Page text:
The Limehouse Golem Movie Review
Written by Ryan Holloway
Released by Lionsgate UK
Directed by Juan Carlos Medina
Written by Jane Goldman
2017, 109 minutes, Rated 15 (UK)
UK theatrical release 1st September 2017
Bill Nighy as John Kildare
Olivia Cooke as Lizzie Cree
Douglas Booth as Dan Leno
Sam Reid as John Cree
Eddie Marson as Uncle
Daniel Mays as George Flood
María Valverde as Aveline Ortega
The Limehouse Golem, based on Peter Ackroyd’s 1994 murder mystery novel Dan Leno and the Limehouse Golem makes its way to the big screen via Jane Goldman’s screenplay and some nifty direction from Painless director Juan Carlos Medina.
It’s 1880 and while a serial killer is loose on London’s streets, Elizabeth Cree (Cooke), a very successful former music hall performer, is charged with the murder of her husband John Cree, played with mysterious vigor by Sam Reid.
The story is told mostly through flashbacks as we learn of Elizabeth’s humble beginnings as a sailcloth sewer and her physical abuse at the hands of her mother.
After a particularly upsetting moment for, the now grown-up, Elizabeth she finds herself wandering the streets where she happens across ‘Uncle’ who is part of a theatre company. She becomes a stagehand who goes on to form a bond with the most popular man on the stage, Dan Leno, played by Douglas Booth who seems to be channeling Russell Brand - this strangely works.
As Elizabeth grows in popularity within the group, who are now treating her like family, she and Leno begin writing gags together and she becomes an integral part of the company.
One night, moments before curtain up, a cast member dies in an accident and Elizabeth takes the opportunity to step in. The audience loves her and she swiftly becomes the talk of the town. This is when she meets John Cree who has dreams of being a playwright. When Cree is murdered, Detective Kildare (Nighy) is brought on board to handle both cases and as the murders get more brutal he learns more about Elizabeth’s rise to stardom and her relationships with her fellow performers and potential suspects as the rising fear of the vicious murderer takes hold of the town.
In many ways The Limehouse Golem is a refreshing return to the simple whodunit? It takes you on a journey as twisty and turny as the streets of its London setting and works by drawing you in and keeping you guessing.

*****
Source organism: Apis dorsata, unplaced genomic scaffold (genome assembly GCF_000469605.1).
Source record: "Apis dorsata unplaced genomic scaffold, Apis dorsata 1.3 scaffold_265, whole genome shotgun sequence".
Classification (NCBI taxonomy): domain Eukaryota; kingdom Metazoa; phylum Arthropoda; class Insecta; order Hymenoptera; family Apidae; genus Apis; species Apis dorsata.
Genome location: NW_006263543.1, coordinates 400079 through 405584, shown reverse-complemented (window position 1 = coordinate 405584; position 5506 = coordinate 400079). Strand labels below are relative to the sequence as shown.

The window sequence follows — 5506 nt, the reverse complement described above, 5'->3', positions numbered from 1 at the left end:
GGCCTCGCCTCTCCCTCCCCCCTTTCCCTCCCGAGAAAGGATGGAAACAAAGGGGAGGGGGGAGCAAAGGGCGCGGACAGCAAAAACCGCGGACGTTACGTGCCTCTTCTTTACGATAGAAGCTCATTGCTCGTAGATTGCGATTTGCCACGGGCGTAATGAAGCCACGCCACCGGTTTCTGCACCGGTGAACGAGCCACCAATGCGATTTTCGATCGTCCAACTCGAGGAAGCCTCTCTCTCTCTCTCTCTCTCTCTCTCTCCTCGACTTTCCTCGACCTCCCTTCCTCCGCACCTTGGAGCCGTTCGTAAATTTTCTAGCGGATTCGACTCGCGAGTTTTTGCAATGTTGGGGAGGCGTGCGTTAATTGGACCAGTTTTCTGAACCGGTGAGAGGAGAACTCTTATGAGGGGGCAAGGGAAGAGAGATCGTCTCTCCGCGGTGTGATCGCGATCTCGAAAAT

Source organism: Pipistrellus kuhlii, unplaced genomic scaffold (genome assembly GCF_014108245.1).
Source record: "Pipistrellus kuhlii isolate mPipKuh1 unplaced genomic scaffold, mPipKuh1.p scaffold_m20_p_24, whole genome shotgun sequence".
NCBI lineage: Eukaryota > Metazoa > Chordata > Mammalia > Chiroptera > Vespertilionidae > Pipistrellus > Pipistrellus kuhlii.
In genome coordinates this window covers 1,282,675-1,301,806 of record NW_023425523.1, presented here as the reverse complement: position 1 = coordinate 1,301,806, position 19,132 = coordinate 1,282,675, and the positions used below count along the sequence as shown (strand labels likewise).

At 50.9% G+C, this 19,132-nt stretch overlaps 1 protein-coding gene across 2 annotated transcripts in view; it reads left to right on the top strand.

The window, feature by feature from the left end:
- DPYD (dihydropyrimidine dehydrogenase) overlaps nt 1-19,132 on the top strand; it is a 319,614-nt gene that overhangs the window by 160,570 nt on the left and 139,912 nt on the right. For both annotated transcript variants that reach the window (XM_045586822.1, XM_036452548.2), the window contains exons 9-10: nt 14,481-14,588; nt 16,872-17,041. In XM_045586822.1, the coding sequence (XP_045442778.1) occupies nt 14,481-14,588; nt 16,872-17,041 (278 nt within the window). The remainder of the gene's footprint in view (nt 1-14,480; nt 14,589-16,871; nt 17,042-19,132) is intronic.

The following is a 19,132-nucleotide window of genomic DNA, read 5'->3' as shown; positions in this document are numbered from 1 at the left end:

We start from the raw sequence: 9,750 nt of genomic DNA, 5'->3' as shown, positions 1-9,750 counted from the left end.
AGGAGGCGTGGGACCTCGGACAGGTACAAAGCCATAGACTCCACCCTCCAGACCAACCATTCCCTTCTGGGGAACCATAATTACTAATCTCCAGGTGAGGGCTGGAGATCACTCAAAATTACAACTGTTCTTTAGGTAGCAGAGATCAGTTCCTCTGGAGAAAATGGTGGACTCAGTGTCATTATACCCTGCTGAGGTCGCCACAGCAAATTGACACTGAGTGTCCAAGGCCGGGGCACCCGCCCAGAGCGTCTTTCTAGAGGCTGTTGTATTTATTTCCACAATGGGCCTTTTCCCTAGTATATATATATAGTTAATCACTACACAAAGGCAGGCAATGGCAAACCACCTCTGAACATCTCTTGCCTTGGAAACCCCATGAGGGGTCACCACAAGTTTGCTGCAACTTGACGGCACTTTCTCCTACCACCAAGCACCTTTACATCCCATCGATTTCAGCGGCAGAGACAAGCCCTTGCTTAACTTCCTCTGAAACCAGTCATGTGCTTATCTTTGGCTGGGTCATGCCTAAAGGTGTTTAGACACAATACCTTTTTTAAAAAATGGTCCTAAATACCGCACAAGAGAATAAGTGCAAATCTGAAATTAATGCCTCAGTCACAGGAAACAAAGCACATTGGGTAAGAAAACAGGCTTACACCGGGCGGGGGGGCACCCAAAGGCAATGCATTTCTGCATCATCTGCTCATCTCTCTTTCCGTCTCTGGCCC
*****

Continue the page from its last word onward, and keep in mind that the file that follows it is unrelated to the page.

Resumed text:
It doesn’t always work however, as the film tries its very best to be compelling till the very end it does get a little too clever for its own good and often gets tiring, with characters becoming more and more clichéd. This isn’t helped by the extra thick layer of cockney accents, which are so over the top you expect them to break into song at any moment.
Nighy owns the screen and shines bright as the jaded Kildare – he hasn’t been this good for a long time, perhaps ever, and is such an incredible presence prowling around the set like a cat, careful and considered. It’s a pleasure to see him in a film that gives him a rich character to play with.
Cooke is also a joy to watch, subtly portraying a character that has been through such anguish but must give an air of distinction as a public figure in a male dominated society.
There is of course enough gore to satisfy the hardened horror fan and an especially disturbing scene in which ‘Uncle’ played by Eddie Marson literally reveals a little too much about himself. The supporting cast is also strong, Spanish actress María Valverde has lots of fun as Elizabeth’s nemesis Aveline, and Daniel Mays who plays Police Officer George Flood is cast perfectly as Detective Kildare’s officer on the case, and as a man who could have more in common with his superior than at first meets the eye.
The film’s aesthetic owes a lot to 2001’s telling of the real-life Jack The Ripper case From Hell, starring Johnny Depp. It's gorgeous to look at with such a richness that practically oozes out of the screen but its subject matter, like From Hell perhaps could have been more effective with a grittier approach. The streets of London at that time were grimy and the gloss of the film never makes you feel like you’re there. This of course is very subjective as the set design is sublime but you can’t help think that the story might just work better on the stage than on the silver screen.
Often compelling, with strong central performances, The Limehouse Golem is a decent watch even if it sometimes feels a little too hokey.